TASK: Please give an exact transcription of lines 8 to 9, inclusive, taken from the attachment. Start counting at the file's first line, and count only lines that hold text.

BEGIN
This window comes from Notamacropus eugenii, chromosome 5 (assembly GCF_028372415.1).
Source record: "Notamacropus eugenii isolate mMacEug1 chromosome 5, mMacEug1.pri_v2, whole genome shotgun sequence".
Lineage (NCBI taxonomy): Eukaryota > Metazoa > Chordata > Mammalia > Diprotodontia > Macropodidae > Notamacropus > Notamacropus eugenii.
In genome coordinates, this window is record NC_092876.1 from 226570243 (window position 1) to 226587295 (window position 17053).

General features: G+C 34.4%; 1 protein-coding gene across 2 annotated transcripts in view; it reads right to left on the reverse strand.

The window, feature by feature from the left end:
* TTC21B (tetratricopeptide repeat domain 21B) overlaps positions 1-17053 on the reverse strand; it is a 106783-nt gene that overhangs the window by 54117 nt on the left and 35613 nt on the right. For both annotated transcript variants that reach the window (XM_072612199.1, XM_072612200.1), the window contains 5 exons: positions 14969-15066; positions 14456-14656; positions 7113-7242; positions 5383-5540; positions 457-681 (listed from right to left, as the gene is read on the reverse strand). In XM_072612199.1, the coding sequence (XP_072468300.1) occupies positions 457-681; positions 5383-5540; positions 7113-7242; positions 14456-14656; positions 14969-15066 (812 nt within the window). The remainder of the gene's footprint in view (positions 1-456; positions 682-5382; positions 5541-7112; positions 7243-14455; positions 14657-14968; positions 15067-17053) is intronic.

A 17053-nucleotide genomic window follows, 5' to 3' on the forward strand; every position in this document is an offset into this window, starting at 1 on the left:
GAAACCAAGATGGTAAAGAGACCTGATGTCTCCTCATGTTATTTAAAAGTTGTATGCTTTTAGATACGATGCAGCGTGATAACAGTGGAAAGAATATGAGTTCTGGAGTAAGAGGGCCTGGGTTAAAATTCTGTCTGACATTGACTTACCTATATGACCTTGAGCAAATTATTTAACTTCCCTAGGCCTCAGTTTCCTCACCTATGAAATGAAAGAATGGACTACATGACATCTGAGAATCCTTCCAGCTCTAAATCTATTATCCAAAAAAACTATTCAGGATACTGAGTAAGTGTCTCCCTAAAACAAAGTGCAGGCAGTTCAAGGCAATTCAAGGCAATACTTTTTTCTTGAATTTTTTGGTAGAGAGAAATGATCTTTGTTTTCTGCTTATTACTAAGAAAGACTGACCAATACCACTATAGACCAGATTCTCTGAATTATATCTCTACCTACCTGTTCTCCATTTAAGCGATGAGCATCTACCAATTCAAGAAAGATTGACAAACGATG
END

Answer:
A 17053-nucleotide genomic window follows, 5' to 3' on the forward strand; every position in this document is an offset into this window, starting at 1 on the left:
GAAACCAAGATGGTAAAGAGACCTGATGTCTCCTCATGTTATTTAAAAGTTGTATGCTTTTAGATACGATGCAGCGTGATAACAGTGGAAAGAATATGAGTTCTGGAGTAAGAGGGCCTGGGTTAAAATTCTGTCTGACATTGACTTACCTATATGACCTTGAGCAAATTATTTAACTTCCCTAGGCCTCAGTTTCCTCACCTATGAAATGAAAGAATGGACTACATGACATCTGAGAATCCTTCCAGCTCTAAATCTATTATCCAAAAAAACTATTCAGGATACTGAGTAAGTGTCTCCCTAAAACAAAGTGCAGGCAGTTCAAGGCAATTCAAGGCAATACTTTTTTCTTGAATTTTTTGGTAGAGAGAAATGATCTTTGTTTTCTGCTTATTACTAAGAAAGACTGACCAATACCACTATAGACCAGATTCTCTGAATTATATCTCTACCTACCTGTTCTCCATTTAAGCGATGAGCATCTACCAATTCAAGAAAGATTGACAAACGATG